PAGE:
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As a battalion chief, I once entered a medium-size home where our crews had quickly extinguished a contents fire. The fire had long been declared under control and the home was free of smoke. The crews were outside rehabbing and filling their SCBA bottles when I went in just to take a look. About 25 feet away from the room of origin, in a hallway with no sign of even smoke damage, there was a lone, young firefighter taking an ax to the wall and ceiling. I was careful not to get bludgeoned by the swinging ax. I got the firefighter’s attention and asked, “What are you doing?” The young firefighter, bent over and out of breath, said, “I don’t know” and just stared at me blankly.

So what happened here? A young, aggressive, but inexperienced firefighter with a tool in his hands wanted to work. This emphasizes how important it is that someone is running the show and making sure there is a plan and that everyone is following it.

Older home construction. Many older homes have conventional roofs built with larger dimensional lumber (2 × 6) and a common continuous attic space. In addition, older homes have standard eight-foot ceilings with accessible scuttle holes. Many of the challenges associated with gaining access to the attic space and compartmentalized fire spread seen in newer homes are not issues with older homes. The key to successful attack of these fires depends heavily on the initial IC’s forming a good plan, communicating it, and controlling the interior and the roof activities to ensure the plan is carried out. Once the initial IC determines that the fire is an isolated attic fire, he should communicate this over the radio to arriving crews, along with the attack plan.

Tactical options for older or more conventionally constructed homes include the following:

  • attack from underneath without vertical ventilation;
  • attack from underneath with vertical ventilation;<
  • use a penetrating nozzle;
  • attack from the gable end;
  • coordinated roof attack; and
  • carport or garage attack.


A few critical points are important for each option. Forgoing vertical ventilation is a tough decision; when needed, vertical ventilation is critical and remains a high priority. But remember why we vertically ventilate: to improve tenability for victims and firefighters; to prevent mushrooming or rapid fire spread; and to remove smoke and heat from the victims, firefighters, and contents. However, if none of these situations apply, then don’t vertically ventilate. Keeping the lid intact improves your ability to convert an attic fire, which is the quickest and most effective way to extinguish such a fire if it is not at an advanced stage.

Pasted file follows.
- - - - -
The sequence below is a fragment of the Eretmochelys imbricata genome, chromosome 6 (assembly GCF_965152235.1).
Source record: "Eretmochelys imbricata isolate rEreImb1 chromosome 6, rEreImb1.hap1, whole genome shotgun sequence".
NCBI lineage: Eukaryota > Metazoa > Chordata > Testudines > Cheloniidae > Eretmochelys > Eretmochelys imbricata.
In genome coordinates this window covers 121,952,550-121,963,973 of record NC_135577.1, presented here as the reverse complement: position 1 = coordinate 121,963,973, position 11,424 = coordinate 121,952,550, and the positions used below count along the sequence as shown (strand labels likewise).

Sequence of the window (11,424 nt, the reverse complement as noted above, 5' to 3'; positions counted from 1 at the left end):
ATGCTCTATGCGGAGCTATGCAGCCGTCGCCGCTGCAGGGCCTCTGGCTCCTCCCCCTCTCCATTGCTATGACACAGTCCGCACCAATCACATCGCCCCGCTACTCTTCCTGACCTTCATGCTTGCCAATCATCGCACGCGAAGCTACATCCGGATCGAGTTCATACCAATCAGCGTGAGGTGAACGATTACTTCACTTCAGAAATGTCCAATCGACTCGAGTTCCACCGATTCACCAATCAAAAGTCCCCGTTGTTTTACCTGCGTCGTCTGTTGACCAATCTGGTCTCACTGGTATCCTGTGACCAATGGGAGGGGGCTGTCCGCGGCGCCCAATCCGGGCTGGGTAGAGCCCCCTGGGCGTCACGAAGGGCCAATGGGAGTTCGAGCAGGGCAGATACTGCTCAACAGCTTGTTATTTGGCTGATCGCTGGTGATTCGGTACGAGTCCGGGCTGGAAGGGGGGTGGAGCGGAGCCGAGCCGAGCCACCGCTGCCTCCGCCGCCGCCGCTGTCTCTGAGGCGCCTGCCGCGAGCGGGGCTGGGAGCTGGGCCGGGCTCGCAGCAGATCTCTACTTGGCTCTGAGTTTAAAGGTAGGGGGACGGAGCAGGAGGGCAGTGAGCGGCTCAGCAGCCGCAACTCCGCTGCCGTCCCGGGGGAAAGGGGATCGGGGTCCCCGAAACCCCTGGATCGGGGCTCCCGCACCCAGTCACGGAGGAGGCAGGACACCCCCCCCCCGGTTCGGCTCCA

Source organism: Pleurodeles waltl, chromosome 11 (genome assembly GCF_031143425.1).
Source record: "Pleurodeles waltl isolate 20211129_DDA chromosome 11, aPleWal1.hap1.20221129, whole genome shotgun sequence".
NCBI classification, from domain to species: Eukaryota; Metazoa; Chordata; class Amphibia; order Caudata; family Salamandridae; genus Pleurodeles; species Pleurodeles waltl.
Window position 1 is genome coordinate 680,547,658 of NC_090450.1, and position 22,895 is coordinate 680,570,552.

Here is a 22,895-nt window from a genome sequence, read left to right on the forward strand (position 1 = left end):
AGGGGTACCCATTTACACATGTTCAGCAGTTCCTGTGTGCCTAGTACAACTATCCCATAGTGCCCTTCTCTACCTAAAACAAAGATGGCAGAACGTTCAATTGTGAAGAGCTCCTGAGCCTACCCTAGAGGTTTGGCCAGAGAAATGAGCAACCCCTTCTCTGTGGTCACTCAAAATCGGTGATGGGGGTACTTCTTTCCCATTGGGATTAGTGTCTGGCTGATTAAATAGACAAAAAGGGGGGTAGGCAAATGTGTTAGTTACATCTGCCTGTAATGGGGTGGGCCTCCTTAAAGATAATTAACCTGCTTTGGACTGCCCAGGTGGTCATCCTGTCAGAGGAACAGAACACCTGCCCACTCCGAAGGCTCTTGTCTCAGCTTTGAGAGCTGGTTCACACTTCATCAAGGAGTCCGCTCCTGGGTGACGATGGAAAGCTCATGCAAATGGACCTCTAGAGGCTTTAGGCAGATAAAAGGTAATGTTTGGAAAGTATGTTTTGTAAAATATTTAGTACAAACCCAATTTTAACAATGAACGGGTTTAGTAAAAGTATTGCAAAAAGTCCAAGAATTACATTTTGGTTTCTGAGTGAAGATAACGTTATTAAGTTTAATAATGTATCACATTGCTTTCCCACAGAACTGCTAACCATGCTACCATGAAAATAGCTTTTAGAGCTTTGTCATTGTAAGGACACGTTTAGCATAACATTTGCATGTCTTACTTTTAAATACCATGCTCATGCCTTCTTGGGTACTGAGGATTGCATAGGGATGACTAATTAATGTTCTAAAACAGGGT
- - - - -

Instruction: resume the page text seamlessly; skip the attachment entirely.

Another important consideration for attempting to convert an attic fire is minimizing (i.e., controlling) the amount and location of ceiling that is pulled. Remember that our ladder crews are used to going to the roof and ventilating. So if choosing this option, have an assignment for the ladder crew. The most likely support work assignment is securing utilities and assisting with interior salvage efforts (photo 4).

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Vertical ventilation is critical when the fire is more advanced and no longer confined to the attic space, and the smoke is intense, dark colored, and under pressure. It allows crews to work on the interior and helps channel the heat and smoke away from other crews and house contents. Remember, our goal is to safely save people and their stuff. The initial IC must determine whether vertical ventilation will help accomplish this goal. Interior crews must continue to focus on simultaneous fire control and salvage efforts.

Once the initial interior crew has extended a handline to the interior and confirmed an isolated attic fire, Command should consider having the next-in crew deploy a penetrating nozzle. Under the right conditions and circumstances, a penetrating nozzle can quickly and effectively convert an attic fire. Of course, it would not make sense to take a spear into a crowded, limited-visibility environment, so interior smoke conditions should be light and hovering on the roofline. Most penetrating nozzles deliver approximately 95 gpm, and the tip must extend between six and 12 inches into the attic space to effectively disperse the water pattern. You can place, operate, and reposition the penetrating nozzle throughout the house, causing little, if any, damage to the interior contents, which is what we are really trying to save (photo 5). The penetrating nozzle is particularly effective in homes with lath-and-plaster ceilings. Operations to access these ceilings are labor-intensive and tend to wear out firefighters. Successfully deploying a penetrating nozzle attack requires second-engine companies to wait for this assignment from the interior crew or a later-arriving IC.

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Gable-end attack or attack from above. As mentioned earlier, a gable-end attack can provide quick access to a significant portion of the attic space. This is especially true in a more conventionally framed home with a continuous, end-to-end attic space. If practiced and performed safely, this tactic is a great option. Safety considerations include ensuring an appropriate climbing angle and decreasing the water pressure at the pump panel. The advantage here is less interior secondary damage, which means improved salvage efforts. Remember, we are trying to save their stuff, not their roof trusses. Using a penetrating nozzle from above, you can effectively cover the roof square footage quickly to convert the fire. However, members must ensure that the roof is safe and tenable as the crew works its way from end to end. A lead probing person must sound the roof to confirm its structural integrity before allowing members to set foot on it.